- Hepatitis C is a liver disease caused by the hepatitis C virus: the virus can cause both acute and chronic hepatitis infection, ranging in severity from a mild illness lasting a few weeks to a serious, lifelong illness.
- The hepatitis C virus is a bloodborne virus and the most common modes of infection are through unsafe injection practices; inadequate sterilization of medical equipment in some health-care settings; and unscreened blood and blood products.
- 130–150 million people globally have chronic hepatitis C infection.
- A significant number of those who are chronically infected will develop liver cirrhosis or liver cancer.
- 350 000 to 500 000 people die each year from hepatitis C-related liver diseases.
- Antiviral medicines can cure hepatitis C infection, but access to diagnosis and treatment is low.
- Antiviral treatment is successful in 50–90% of persons treated, depending on the treatment used, and has also been shown to reduce the development of liver cancer and cirrhosis.
- There is currently no vaccine for hepatitis C, however research in this area is ongoing.
Symptoms: Most people with chronic Hepatitis C do not have any symptoms. However, if a person has been infected for many years, his or her liver may be damaged. In many cases, there are no symptoms of the disease until liver problems have developed. In persons without symptoms, Hepatitis C is often detected during routine blood tests to measure liver function and liver enzyme (protein produced by the liver) level.
Who should get tested for it?
Talk to your doctor about being tested for Hepatitis C if any of the following are true:
You are a current or former injection drug user, even if you injected only one time or many years ago.
You were treated for a blood clotting problem
You received a blood transfusion or organ transplant
You are on long-term hemodialysis treatment.
You have abnormal liver tests or liver disease.
You work in health care or public safety and were exposed to blood through a needle stick or other sharp object injury.You are infected with HIV.
Screening and diagnosis– Due to the fact that acute HCV infection is usually asymptomatic, early diagnosis of the HCV infection is rare. In those people who go on to develop chronic HCV infection, the infection may remain undiagnosed, often until serious liver damage has developed. HCV infection is diagnosed in 2 steps:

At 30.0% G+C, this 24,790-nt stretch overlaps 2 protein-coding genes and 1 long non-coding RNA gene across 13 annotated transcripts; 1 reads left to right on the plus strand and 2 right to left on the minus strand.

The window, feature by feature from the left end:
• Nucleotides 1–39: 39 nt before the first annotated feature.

- Screening for anti-HCV antibodies with a serological test identifies people who have been infected with the virus.
- If the test is positive for anti-HCV antibodies, a nucleic acid test for HCV RNA is needed to confirm chronic HCV infection because about 15–45% of people infected with HCV spontaneously clear the infection by a strong immune response without the need for treatment.
Treatment:-Treatment of chronic HCV infection has 2 goals. The first is to achieve sustained eradication of HCV (ie, sustained virologic response [SVR]), which is defined as the persistent absence of HCV RNA in serum 6 months or more after completing antiviral treatment. The second goal is to prevent progression to cirrhosis, hepatocellular carcinoma (HCC), and decompensated liver disease requiring liver transplantation.
Antiviral therapy for chronic hepatitis C should be determined on a case-by-case basis. However, treatment is widely recommended for patients with elevated serum alanine aminotransferase (ALT) levels who meet the following criteria :
Age greater than 18 years Positive HCV antibody and serum HCV RNA test results Compensated liver disease (eg, no hepatic encephalopathy or ascites) Acceptable hematologic and biochemical indices (hemoglobin at least 13 g/dL for men and 12 g/dL for women; neutrophil count >1500/mm 3, serum creatinine < 1.5 mg/dL) Willingness to be treated and to adhere to treatment requirements No contraindications for treatment
- Liver Cirrhosis
- Liver Cancer
- Liver Failure
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